The fast-rising prices of gasoline and heating fuels may be starting to change the calculus of buyers when it comes to location, however. “Buyers are talking more about fuel prices now,” Mikus reported. “They want to be close to town, in an energy-efficient house.”
While today’s prices are very high by local standards, they are still well below prices in hotter markets. The average home price is now about $800,000 in California and $1.5 million in San Francisco. Much closer to home, the average sale price in Stowe in 2021 was $883,941, up 15.7% over the prior year, according to the Vermont Realtors.
Whether the unprecedented demand and rising prices for real estate continue through 2022 is uncertain though, given variables such as rising mortgage rates, war in Europe, inflation, and hints of a slower economy or even a recession in a year or two.
Mikus said higher mortgage rates have not impacted demand yet, since rates are still reasonable by historical standards. The buyers who may be impacted the most as rates go up will be those shopping for lower-priced homes and who need a large mortgage, he said.
So far this year buyers have been battling over a dwindling inventory. In Washington County, the number of new listings in January and February was 63, down from 92 in the first two months of 2020.
But spring is traditionally the time of year when more listings come on the market, and that trend is continuing this year, these three local brokers say. Economics seem to be behind more of their decisions.
“I asked one seller we are working with why he is selling now,” Mikus noted. “He said it was because the market is really good right now, with much higher prices than two years ago.”
What Has Been Driving the Hot Real Estate Market?
Low mortgage rates. National average rates fell to a record low of 2.65% for a 30-year fixed mortgage in January 2021, allowing buyers to afford higher-priced houses. Now buyers are racing to make deals before rates go higher.
Cash sales. From last March to this March, 28.4% of residential sales in Washington County were cash-only deals, up from 25.5% in the prior 12-month period. Cash purchases have probably been boosted by stock market increases in recent years and by the fact that out-of-staters who have sold in bigger markets can often buy at lower prices here.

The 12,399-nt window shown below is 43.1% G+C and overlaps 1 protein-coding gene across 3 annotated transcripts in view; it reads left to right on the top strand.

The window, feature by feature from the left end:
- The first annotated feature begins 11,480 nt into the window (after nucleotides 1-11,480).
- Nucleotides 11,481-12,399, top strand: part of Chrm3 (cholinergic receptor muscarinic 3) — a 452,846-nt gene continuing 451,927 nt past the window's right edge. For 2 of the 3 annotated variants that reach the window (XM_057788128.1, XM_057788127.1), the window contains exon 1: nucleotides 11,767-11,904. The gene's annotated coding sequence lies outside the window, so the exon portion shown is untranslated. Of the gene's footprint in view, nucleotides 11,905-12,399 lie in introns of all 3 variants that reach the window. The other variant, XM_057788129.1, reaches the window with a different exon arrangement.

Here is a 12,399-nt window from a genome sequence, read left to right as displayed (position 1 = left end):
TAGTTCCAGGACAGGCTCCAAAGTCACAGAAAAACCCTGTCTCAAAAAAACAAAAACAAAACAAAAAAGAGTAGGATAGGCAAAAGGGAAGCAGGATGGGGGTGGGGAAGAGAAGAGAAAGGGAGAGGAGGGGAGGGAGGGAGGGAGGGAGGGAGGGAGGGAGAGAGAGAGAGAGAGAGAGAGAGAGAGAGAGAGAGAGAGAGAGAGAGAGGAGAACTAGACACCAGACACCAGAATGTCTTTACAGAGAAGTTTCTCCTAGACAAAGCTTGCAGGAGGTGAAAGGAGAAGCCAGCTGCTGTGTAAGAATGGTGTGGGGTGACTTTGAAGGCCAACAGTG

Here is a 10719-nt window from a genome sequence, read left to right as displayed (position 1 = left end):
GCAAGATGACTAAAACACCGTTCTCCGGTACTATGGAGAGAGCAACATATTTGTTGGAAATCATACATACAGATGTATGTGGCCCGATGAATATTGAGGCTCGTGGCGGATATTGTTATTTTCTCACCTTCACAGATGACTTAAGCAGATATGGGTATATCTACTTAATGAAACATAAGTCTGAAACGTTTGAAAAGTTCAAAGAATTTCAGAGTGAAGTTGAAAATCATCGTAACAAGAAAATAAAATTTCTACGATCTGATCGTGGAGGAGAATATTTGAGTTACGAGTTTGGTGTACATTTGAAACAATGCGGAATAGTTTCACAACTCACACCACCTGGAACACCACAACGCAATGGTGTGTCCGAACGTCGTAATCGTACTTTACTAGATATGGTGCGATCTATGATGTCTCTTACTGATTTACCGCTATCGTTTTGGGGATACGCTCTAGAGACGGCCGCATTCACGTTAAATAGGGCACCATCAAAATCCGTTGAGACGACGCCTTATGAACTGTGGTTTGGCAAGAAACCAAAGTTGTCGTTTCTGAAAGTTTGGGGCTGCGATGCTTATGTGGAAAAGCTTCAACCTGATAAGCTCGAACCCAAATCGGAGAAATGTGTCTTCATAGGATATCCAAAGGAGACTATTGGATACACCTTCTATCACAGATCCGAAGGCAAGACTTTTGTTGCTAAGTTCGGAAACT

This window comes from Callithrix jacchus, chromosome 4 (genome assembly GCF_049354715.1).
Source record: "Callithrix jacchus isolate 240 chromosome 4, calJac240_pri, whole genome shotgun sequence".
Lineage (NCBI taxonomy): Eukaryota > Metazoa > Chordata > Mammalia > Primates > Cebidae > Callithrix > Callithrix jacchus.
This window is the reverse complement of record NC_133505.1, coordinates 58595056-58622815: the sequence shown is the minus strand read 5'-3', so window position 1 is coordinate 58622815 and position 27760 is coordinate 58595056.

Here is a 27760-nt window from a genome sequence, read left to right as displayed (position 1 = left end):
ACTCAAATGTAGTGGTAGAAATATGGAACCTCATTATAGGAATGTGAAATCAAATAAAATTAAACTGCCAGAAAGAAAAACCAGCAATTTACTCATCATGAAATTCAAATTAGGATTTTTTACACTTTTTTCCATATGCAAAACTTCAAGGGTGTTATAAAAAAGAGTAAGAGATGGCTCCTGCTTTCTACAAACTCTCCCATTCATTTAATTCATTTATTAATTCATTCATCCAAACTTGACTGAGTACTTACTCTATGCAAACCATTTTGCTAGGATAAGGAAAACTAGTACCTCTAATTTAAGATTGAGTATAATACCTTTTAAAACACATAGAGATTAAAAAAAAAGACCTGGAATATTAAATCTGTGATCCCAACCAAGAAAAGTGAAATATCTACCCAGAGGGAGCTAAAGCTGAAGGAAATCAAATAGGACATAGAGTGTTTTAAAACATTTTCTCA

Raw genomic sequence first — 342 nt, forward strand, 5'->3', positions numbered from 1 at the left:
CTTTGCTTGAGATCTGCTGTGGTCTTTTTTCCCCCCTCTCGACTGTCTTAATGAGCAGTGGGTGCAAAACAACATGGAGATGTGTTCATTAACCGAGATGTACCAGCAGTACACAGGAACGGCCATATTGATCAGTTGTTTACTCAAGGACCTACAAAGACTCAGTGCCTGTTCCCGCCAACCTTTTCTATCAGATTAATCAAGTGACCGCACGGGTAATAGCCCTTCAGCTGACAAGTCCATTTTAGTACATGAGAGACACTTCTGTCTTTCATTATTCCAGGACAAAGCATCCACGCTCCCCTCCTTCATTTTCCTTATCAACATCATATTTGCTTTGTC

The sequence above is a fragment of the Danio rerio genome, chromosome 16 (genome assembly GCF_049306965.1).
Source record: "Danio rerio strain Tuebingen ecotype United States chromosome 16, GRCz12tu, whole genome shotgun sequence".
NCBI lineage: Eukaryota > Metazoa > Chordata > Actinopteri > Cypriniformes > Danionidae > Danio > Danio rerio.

More out-of-state buyers. Concerns about climate change are one factor bringing buyers to Vermont, but the COVID-19 pandemic has been an even bigger factor. Not only did some people want to escape to more rural locations, but employees able to work from home were suddenly free to move wherever they wanted. Remote workers moving to the state often bring with them wages and salaries higher than local businesses pay, allowing them to bid more for houses than local buyers. But brokers say most local buyers are still from Vermont, and they are eager to purchase homes.
Changing demographics. Many millennials — now the largest generation group — were happy to rent until recently but are now reaching an age where they want to buy a home. Meanwhile, a significant number of baby boomers — some with deep pockets — are looking to downsize into the same size houses that first-time buyers are pursuing.
Slower construction of new homes. Fewer construction workers and the high costs of construction materials have hampered building. In the 1980s, the supply of Vermont primary homes grew by 1.8% each year on average, but that slowed to 0.6% in the decade that ended in 2020, according to housingdata.org. Predictions over the last decade that Vermont’s population would fall, which may now be proving to be incorrect, may have also influenced builders to go slow.
A shortage of sellers. There has been a paucity of sellers in the last couple of years, possibly because of the pandemic, but also because finding a new home in this market, here or elsewhere, is difficult. And even before the pandemic, there was a trend of people staying longer in their homes before selling, reducing turnover.
According to a recent analysis by real estate brokerage firm Redfin, homeowners are remaining in their homes for 13 years on average, up from 8 years in 2010. “If people aren’t moving on, there just are fewer and fewer homes available for new home buyers,” said Redfin’s chief economist. Higher mortgage rates may push even more sellers to stay in their homes, if their current rates are low.